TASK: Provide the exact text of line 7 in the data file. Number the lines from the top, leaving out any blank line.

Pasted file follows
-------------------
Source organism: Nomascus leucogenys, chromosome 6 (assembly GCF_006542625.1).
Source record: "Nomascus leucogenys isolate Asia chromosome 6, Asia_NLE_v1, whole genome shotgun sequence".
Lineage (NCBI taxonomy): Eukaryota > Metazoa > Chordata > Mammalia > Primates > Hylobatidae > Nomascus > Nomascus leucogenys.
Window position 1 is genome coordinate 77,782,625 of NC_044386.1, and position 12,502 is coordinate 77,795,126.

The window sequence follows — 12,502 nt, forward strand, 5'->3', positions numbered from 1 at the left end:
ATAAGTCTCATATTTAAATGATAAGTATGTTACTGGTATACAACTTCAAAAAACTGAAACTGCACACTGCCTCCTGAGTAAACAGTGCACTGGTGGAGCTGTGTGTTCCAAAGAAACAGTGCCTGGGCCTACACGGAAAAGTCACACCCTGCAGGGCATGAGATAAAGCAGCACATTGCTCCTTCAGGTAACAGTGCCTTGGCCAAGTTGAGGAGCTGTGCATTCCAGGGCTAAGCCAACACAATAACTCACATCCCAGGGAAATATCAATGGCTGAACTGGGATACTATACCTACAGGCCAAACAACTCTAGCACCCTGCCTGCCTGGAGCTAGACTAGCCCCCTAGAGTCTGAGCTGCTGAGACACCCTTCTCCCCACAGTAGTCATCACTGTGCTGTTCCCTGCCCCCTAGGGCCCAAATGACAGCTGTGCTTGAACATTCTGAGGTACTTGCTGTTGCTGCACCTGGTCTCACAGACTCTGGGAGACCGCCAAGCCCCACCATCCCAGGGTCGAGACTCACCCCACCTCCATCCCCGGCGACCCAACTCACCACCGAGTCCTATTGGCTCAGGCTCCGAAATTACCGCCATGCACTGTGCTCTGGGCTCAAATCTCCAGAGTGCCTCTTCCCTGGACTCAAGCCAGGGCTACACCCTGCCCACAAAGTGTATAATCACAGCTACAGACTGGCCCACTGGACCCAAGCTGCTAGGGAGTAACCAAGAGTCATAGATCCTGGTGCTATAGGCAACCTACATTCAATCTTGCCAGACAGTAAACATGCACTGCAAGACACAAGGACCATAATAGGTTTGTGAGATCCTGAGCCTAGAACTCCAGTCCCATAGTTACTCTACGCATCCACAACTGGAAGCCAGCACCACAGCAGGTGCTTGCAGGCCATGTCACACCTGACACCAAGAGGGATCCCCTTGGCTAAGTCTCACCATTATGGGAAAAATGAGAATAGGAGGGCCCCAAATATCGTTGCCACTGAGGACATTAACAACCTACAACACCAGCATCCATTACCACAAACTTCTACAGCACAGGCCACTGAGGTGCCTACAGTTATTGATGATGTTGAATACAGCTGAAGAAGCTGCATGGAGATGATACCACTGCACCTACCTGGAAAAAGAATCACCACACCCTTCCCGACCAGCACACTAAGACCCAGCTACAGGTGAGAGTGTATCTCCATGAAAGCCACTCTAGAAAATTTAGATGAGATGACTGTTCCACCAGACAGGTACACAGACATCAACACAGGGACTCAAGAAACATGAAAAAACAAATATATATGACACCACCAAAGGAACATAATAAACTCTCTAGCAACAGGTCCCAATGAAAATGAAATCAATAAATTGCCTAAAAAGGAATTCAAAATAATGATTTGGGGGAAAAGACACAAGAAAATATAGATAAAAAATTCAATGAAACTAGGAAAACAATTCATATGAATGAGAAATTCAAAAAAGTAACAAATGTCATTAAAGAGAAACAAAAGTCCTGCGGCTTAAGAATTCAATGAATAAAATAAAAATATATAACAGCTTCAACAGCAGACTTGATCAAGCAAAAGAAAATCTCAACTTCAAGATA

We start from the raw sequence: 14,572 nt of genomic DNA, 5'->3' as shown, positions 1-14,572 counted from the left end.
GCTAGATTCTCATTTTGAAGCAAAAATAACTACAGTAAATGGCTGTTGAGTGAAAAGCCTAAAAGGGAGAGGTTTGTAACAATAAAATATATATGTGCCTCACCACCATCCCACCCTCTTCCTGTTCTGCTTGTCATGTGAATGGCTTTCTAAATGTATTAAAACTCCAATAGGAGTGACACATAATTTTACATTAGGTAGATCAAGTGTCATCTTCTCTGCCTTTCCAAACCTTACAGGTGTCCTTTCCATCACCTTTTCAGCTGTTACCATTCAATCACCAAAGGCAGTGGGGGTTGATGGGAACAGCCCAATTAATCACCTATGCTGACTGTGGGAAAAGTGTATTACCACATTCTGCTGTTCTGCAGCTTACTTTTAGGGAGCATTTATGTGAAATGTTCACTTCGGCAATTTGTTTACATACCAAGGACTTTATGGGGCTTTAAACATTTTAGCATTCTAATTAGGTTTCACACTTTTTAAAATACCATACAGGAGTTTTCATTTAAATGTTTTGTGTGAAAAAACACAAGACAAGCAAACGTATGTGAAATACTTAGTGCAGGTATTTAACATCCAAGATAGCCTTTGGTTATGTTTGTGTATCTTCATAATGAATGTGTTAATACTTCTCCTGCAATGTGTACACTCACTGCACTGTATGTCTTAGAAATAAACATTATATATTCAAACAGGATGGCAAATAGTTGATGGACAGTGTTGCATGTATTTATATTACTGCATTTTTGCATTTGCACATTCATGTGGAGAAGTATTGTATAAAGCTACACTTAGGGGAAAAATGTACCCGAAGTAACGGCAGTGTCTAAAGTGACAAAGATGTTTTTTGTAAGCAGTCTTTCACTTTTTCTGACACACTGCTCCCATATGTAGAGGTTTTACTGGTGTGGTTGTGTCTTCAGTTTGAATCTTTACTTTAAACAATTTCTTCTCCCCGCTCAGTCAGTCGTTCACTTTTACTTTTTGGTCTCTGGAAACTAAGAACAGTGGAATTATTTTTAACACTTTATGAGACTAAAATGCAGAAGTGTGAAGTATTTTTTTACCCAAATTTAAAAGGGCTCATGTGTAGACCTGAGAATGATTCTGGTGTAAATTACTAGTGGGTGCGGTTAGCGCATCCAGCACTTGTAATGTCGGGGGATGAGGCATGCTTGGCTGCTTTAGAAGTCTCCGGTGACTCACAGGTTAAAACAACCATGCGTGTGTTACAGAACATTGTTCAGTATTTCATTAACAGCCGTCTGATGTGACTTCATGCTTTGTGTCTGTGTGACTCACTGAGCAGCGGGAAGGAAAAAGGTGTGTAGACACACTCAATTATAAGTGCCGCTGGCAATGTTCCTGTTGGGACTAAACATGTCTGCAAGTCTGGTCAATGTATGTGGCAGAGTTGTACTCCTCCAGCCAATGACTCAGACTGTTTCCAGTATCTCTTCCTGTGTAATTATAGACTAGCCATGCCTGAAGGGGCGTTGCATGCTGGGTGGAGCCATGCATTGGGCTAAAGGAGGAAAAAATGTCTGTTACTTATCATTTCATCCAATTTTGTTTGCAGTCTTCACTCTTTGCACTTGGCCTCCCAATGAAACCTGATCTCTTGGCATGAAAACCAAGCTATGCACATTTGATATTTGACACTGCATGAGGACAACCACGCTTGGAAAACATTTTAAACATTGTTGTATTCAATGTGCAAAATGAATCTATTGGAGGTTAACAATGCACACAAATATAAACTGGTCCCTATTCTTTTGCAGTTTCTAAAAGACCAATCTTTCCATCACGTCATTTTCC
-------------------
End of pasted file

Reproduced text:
We start from the raw sequence: 14,572 nt of genomic DNA, 5'->3' as shown, positions 1-14,572 counted from the left end.